Rituals occupy a central role in contemporary political life, although this role is often not recognized. Through the examination of the transformation, in 1989-1991, of the Italian Communist Party (PCI) into a post-communist party, the key role of ritual in modern politics is demonstrated. Along the way, the ways in which rituals are employed for political purposes are examined and illustrated. Following the fall of the Berlin wall, PCI leaders decided that a Communist identity had become too stigmatic, and that a new identity was required for the party to avoid inevitable decline. Long the second largest party in Italy, the PCI had been steadily losing electoral support since the mid-1970s. In attempting to change its identity, however, the PCI leaders faced the great potency of the symbolism associated with Communism in Italy. For many members, being "Communist" was a central part of their own self-image. The opposition within the party took advantage of the strength of this symbolism, and associated rites, to try to rally the party faithful to oppose the change. Inability to invent new rites and symbols that would have the same power left the leadership vulnerable. This article examines this battle, fought through symbolism and ritual, looking at the process where by the Partito comunista italiano became the Partito democratico della sinistra.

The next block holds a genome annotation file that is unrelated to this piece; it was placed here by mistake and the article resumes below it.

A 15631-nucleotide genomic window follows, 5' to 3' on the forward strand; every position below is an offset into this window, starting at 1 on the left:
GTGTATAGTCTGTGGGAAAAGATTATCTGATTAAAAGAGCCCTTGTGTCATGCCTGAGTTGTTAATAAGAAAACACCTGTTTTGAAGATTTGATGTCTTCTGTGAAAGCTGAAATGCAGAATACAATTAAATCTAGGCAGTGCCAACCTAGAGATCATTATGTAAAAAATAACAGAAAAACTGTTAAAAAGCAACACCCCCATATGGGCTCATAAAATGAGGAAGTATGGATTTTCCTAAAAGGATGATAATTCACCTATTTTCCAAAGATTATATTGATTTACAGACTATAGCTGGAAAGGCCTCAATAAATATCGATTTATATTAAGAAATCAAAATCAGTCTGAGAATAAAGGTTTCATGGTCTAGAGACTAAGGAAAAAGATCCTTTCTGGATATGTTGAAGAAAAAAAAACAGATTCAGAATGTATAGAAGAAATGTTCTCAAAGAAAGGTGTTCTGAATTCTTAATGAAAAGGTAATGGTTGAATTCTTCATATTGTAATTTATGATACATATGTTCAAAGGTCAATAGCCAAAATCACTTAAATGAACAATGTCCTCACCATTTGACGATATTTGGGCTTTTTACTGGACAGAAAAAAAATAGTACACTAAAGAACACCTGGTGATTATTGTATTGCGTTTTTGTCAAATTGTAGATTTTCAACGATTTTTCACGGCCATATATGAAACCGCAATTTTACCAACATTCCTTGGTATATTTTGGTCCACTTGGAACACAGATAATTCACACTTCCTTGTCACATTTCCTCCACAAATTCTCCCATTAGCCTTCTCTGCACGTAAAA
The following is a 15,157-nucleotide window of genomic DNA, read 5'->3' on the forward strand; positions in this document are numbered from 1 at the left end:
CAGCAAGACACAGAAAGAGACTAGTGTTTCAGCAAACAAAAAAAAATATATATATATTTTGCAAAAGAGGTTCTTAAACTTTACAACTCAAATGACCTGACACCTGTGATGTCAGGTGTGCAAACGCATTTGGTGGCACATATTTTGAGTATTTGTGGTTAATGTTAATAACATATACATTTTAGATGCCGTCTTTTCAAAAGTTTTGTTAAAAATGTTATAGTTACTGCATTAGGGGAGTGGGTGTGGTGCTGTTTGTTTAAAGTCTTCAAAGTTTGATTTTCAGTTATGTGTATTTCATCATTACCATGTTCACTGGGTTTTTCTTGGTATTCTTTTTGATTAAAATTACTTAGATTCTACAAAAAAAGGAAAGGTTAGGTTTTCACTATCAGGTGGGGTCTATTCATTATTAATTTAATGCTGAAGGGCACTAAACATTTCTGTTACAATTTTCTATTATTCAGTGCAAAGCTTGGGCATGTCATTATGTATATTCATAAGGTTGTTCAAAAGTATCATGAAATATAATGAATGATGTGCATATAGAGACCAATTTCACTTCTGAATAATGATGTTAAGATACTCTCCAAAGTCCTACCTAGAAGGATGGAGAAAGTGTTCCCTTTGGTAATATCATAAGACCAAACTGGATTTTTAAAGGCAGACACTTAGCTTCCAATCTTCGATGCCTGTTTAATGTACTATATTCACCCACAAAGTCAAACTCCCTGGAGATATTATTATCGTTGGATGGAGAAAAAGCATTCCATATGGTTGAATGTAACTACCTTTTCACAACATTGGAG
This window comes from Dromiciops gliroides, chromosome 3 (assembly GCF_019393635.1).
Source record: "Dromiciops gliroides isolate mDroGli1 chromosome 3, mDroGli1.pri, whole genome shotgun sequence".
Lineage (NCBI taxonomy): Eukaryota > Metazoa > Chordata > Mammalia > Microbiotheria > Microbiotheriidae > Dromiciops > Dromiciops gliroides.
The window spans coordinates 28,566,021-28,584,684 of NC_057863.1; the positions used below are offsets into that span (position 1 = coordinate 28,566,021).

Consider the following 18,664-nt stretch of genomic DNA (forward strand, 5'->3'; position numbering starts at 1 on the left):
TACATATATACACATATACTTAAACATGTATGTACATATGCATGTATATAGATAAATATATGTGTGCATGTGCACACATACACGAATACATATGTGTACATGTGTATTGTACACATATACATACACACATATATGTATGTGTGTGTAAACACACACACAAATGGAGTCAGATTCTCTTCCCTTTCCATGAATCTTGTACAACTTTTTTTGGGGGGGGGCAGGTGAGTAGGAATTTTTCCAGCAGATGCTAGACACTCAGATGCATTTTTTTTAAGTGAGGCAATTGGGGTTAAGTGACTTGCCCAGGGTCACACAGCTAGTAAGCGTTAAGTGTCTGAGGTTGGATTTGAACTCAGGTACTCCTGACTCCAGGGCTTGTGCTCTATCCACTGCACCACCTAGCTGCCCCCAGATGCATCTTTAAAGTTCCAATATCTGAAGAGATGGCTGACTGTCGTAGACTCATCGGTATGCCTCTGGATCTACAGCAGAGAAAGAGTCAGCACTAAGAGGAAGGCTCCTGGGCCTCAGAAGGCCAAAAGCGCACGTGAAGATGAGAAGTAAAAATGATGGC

Italian Comunist Party; Italian Social Movement; politics; rituals